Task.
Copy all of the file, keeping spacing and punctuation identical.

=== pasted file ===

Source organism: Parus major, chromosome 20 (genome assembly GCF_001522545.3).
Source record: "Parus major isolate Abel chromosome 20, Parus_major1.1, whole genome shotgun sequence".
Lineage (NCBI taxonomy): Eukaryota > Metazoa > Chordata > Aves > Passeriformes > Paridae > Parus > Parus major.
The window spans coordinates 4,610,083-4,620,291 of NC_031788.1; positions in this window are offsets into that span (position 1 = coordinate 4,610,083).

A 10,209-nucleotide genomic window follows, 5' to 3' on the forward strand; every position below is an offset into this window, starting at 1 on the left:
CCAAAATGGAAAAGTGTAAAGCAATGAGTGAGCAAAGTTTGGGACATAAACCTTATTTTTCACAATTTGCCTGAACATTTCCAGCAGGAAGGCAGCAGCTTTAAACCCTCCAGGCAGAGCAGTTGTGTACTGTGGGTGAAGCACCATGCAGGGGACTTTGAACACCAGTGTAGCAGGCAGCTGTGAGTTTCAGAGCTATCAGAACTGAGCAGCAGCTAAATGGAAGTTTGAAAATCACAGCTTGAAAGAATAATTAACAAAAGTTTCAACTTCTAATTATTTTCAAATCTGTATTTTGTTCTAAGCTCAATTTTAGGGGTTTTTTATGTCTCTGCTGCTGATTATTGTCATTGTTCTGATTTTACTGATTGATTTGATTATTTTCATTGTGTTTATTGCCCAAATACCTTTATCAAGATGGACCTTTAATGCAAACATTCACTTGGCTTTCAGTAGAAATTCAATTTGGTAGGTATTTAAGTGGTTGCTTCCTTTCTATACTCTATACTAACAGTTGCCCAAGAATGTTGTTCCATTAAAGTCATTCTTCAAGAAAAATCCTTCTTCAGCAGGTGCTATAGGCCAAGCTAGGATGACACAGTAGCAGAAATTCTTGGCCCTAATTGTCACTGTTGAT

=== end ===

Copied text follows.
Source organism: Parus major, chromosome 20 (genome assembly GCF_001522545.3).
Source record: "Parus major isolate Abel chromosome 20, Parus_major1.1, whole genome shotgun sequence".
Lineage (NCBI taxonomy): Eukaryota > Metazoa > Chordata > Aves > Passeriformes > Paridae > Parus > Parus major.
The window spans coordinates 4,610,083-4,620,291 of NC_031788.1; positions in this window are offsets into that span (position 1 = coordinate 4,610,083).

A 10,209-nucleotide genomic window follows, 5' to 3' on the forward strand; every position below is an offset into this window, starting at 1 on the left:
CCAAAATGGAAAAGTGTAAAGCAATGAGTGAGCAAAGTTTGGGACATAAACCTTATTTTTCACAATTTGCCTGAACATTTCCAGCAGGAAGGCAGCAGCTTTAAACCCTCCAGGCAGAGCAGTTGTGTACTGTGGGTGAAGCACCATGCAGGGGACTTTGAACACCAGTGTAGCAGGCAGCTGTGAGTTTCAGAGCTATCAGAACTGAGCAGCAGCTAAATGGAAGTTTGAAAATCACAGCTTGAAAGAATAATTAACAAAAGTTTCAACTTCTAATTATTTTCAAATCTGTATTTTGTTCTAAGCTCAATTTTAGGGGTTTTTTATGTCTCTGCTGCTGATTATTGTCATTGTTCTGATTTTACTGATTGATTTGATTATTTTCATTGTGTTTATTGCCCAAATACCTTTATCAAGATGGACCTTTAATGCAAACATTCACTTGGCTTTCAGTAGAAATTCAATTTGGTAGGTATTTAAGTGGTTGCTTCCTTTCTATACTCTATACTAACAGTTGCCCAAGAATGTTGTTCCATTAAAGTCATTCTTCAAGAAAAATCCTTCTTCAGCAGGTGCTATAGGCCAAGCTAGGATGACACAGTAGCAGAAATTCTTGGCCCTAATTGTCACTGTTGAT